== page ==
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Cracked Potatoes with Vermouth, Coriander and Fennel

4 Servings

35 minutes 10 minutes active

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As much as we like them, crispy, smashed potatoes are a bother. First you boil, then flatten, then crisp in fat. And half the time our potatoes fall apart. We wanted a one-stroke solution, which we found in potatoes afelia, a Cypriot dish that calls for cracking the potatoes when raw, then braising them. Our starting point was a recipe from London chefs Sam and Sam Clark of Moro. They whack raw potatoes, causing them to split and fracture slightly, but not break apart. Next, they cook them in a covered pan with oil and coriander seeds, a traditional afelia flavoring. Red wine, added at the end, simmers into a flavorful sauce. For our version, we preferred the clean, herbal flavor of dry vermouth to red wine.




Don’t use a skillet with an ill-fitting lid. The pan might scorch. If it looks dry, add water 2 tablespoons at a time.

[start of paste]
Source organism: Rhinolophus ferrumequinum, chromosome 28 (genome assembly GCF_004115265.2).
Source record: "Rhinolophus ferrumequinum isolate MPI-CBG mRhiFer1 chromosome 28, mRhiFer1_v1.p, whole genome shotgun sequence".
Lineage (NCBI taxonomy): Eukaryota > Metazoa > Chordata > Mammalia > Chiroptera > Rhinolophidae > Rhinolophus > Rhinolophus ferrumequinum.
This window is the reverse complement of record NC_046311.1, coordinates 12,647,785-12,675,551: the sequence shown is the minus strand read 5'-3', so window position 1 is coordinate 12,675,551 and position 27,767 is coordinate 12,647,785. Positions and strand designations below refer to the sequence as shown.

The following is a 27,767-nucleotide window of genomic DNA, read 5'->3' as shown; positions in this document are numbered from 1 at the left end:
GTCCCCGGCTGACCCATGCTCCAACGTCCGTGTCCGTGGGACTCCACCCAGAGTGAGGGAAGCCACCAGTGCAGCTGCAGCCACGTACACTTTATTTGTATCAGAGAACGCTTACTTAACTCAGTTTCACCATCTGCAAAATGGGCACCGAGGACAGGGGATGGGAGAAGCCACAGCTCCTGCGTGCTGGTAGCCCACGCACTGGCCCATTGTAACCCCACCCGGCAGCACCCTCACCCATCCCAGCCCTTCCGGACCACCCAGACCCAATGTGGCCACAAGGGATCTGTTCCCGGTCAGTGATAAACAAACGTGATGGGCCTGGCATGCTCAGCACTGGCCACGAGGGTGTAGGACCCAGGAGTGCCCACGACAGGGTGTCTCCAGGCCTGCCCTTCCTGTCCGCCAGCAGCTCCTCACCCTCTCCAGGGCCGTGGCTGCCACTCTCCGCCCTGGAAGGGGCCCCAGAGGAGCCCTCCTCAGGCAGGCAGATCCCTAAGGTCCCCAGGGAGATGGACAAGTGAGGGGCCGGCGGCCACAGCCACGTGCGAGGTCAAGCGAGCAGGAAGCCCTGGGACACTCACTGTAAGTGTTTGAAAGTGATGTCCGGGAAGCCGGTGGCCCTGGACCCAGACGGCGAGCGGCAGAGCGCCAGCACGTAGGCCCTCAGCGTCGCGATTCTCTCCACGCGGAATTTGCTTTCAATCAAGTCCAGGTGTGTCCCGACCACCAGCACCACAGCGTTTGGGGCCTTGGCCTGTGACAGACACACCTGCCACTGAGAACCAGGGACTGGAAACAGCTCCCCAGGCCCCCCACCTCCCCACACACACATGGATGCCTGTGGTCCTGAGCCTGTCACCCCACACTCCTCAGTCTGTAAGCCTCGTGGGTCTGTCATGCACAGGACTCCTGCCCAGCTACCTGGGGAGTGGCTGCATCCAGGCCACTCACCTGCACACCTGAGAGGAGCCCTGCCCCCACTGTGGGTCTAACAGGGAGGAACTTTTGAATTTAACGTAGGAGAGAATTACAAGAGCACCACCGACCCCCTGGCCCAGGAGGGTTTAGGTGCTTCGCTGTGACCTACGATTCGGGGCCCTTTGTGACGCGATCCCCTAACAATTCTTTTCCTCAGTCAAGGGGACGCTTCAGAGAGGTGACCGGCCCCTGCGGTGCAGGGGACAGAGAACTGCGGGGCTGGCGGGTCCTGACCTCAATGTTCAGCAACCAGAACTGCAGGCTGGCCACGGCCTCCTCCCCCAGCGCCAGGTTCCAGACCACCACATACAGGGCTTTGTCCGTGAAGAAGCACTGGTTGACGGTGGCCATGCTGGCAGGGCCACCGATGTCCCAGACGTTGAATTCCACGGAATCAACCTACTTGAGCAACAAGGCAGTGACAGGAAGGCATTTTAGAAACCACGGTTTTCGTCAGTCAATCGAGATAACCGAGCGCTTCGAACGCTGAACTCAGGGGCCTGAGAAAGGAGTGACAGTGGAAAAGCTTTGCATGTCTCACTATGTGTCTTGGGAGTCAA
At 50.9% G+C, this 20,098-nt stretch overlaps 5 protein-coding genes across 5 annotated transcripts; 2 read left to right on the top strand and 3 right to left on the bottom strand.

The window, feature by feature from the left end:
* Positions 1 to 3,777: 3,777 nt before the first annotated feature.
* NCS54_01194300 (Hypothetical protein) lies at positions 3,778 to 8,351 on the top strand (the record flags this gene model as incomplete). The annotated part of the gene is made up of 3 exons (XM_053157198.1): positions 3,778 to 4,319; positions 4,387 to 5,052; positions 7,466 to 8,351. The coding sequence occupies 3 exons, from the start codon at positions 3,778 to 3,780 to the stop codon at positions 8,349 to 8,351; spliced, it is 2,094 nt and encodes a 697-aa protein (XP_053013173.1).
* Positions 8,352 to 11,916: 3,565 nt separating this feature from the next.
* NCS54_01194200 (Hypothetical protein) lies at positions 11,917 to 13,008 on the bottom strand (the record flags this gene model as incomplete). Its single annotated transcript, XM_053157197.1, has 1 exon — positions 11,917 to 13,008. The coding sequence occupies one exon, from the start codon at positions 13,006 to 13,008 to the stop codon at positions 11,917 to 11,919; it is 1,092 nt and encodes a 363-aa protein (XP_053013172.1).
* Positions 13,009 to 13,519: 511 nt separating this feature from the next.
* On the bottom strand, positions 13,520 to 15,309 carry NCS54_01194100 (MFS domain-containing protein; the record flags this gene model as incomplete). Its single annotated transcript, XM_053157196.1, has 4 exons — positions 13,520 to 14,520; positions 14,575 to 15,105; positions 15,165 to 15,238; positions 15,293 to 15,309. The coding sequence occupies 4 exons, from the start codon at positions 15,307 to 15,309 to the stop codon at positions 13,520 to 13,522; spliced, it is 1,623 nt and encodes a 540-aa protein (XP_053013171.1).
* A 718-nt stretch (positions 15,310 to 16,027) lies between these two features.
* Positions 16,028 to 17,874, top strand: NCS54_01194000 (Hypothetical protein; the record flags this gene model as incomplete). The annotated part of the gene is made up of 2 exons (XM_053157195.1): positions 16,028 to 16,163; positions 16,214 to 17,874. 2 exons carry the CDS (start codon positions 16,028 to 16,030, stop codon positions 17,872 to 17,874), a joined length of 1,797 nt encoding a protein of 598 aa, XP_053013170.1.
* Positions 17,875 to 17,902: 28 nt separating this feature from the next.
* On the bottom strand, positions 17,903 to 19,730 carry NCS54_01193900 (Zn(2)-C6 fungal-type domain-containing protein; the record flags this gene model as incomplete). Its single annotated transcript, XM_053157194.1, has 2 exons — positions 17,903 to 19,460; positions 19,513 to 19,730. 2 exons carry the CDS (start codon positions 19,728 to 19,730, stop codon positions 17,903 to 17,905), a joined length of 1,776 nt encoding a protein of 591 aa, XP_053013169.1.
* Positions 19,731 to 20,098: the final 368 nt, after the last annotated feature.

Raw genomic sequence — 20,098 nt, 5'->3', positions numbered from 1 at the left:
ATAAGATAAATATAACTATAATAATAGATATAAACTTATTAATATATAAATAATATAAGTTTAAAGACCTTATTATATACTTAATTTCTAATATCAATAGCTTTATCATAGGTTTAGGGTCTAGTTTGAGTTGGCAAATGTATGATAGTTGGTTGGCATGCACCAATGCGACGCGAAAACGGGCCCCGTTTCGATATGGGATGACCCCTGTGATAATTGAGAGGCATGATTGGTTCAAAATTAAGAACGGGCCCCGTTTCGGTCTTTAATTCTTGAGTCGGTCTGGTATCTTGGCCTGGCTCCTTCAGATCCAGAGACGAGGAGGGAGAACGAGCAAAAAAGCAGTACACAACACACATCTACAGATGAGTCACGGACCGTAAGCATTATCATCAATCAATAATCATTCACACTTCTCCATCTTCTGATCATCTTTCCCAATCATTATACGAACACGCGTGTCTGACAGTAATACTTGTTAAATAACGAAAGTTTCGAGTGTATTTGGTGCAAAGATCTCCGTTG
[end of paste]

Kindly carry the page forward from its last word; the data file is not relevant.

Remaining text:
35 minutes

10 minutes active


  • pounds small Yukon Gold potatoes (1½ to 2 inches in diameter)

  • 2

    tablespoons extra-virgin olive oil


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Chris l.
August 13, 2023
Completely new flavor
I moved to the 'burbs a few years ago and find myself cooking for flavors I cannot find or introductions to completely new experiences. These potatoes, without question, are the latter. And good!
Dennis D.
November 14, 2022
Presentation Matters
The potatoes were quite good. However, we did not see your photo of the potatoes on the white plate, which provides a nice visual contrast. Our darkish serving bowls did not do this dish justice. Eye appeal does matter, and I will pay better attention next time.
Julie K.
September 5, 2022
Deep flavors, richness in cooking potatoes so long in the pan
Manal S.

Would a sherry vinegar work as a substitute for vermouth? Looking for a non-alcoholic substitute that won't compromise the flavor, if that exists for this recipe.

Lynn C.

Hi Manal -

I would probably not use a whole cup of sherry vinegar, but instead do a combination of chicken broth and a tablespoon or two of sherry vinegar. Since the liquid gets reduced it might otherwise be too acidic. Good luck!

The Milk Street Team